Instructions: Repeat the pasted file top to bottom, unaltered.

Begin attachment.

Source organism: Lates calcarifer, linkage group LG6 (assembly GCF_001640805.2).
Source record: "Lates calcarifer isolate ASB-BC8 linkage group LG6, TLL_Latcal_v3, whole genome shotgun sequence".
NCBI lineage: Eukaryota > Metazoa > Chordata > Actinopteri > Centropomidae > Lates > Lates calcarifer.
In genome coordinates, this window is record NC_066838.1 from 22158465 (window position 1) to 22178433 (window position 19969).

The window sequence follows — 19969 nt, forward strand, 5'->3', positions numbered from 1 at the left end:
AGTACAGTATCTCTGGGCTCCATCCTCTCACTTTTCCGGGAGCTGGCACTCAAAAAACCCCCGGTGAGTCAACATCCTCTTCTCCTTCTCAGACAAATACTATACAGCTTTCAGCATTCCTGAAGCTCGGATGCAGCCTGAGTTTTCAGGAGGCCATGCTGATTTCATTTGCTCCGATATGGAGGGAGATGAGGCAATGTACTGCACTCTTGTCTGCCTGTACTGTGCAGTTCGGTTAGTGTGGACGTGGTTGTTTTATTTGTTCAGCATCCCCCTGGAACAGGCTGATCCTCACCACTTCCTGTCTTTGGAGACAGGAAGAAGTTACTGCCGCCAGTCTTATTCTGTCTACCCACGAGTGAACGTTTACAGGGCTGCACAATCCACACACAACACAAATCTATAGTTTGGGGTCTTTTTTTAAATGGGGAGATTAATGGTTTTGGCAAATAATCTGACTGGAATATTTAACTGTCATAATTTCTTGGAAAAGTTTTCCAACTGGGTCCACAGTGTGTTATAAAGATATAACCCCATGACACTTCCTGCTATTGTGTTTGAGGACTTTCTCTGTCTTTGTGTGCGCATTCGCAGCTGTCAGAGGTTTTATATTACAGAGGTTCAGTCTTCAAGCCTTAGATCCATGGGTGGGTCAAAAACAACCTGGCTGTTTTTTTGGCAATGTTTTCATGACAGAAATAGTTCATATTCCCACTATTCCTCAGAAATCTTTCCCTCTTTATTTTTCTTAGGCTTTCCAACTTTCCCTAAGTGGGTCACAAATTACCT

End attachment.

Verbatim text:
Source organism: Lates calcarifer, linkage group LG6 (assembly GCF_001640805.2).
Source record: "Lates calcarifer isolate ASB-BC8 linkage group LG6, TLL_Latcal_v3, whole genome shotgun sequence".
NCBI lineage: Eukaryota > Metazoa > Chordata > Actinopteri > Centropomidae > Lates > Lates calcarifer.
In genome coordinates, this window is record NC_066838.1 from 22158465 (window position 1) to 22178433 (window position 19969).

The window sequence follows — 19969 nt, forward strand, 5'->3', positions numbered from 1 at the left end:
AGTACAGTATCTCTGGGCTCCATCCTCTCACTTTTCCGGGAGCTGGCACTCAAAAAACCCCCGGTGAGTCAACATCCTCTTCTCCTTCTCAGACAAATACTATACAGCTTTCAGCATTCCTGAAGCTCGGATGCAGCCTGAGTTTTCAGGAGGCCATGCTGATTTCATTTGCTCCGATATGGAGGGAGATGAGGCAATGTACTGCACTCTTGTCTGCCTGTACTGTGCAGTTCGGTTAGTGTGGACGTGGTTGTTTTATTTGTTCAGCATCCCCCTGGAACAGGCTGATCCTCACCACTTCCTGTCTTTGGAGACAGGAAGAAGTTACTGCCGCCAGTCTTATTCTGTCTACCCACGAGTGAACGTTTACAGGGCTGCACAATCCACACACAACACAAATCTATAGTTTGGGGTCTTTTTTTAAATGGGGAGATTAATGGTTTTGGCAAATAATCTGACTGGAATATTTAACTGTCATAATTTCTTGGAAAAGTTTTCCAACTGGGTCCACAGTGTGTTATAAAGATATAACCCCATGACACTTCCTGCTATTGTGTTTGAGGACTTTCTCTGTCTTTGTGTGCGCATTCGCAGCTGTCAGAGGTTTTATATTACAGAGGTTCAGTCTTCAAGCCTTAGATCCATGGGTGGGTCAAAAACAACCTGGCTGTTTTTTTGGCAATGTTTTCATGACAGAAATAGTTCATATTCCCACTATTCCTCAGAAATCTTTCCCTCTTTATTTTTCTTAGGCTTTCCAACTTTCCCTAAGTGGGTCACAAATTACCT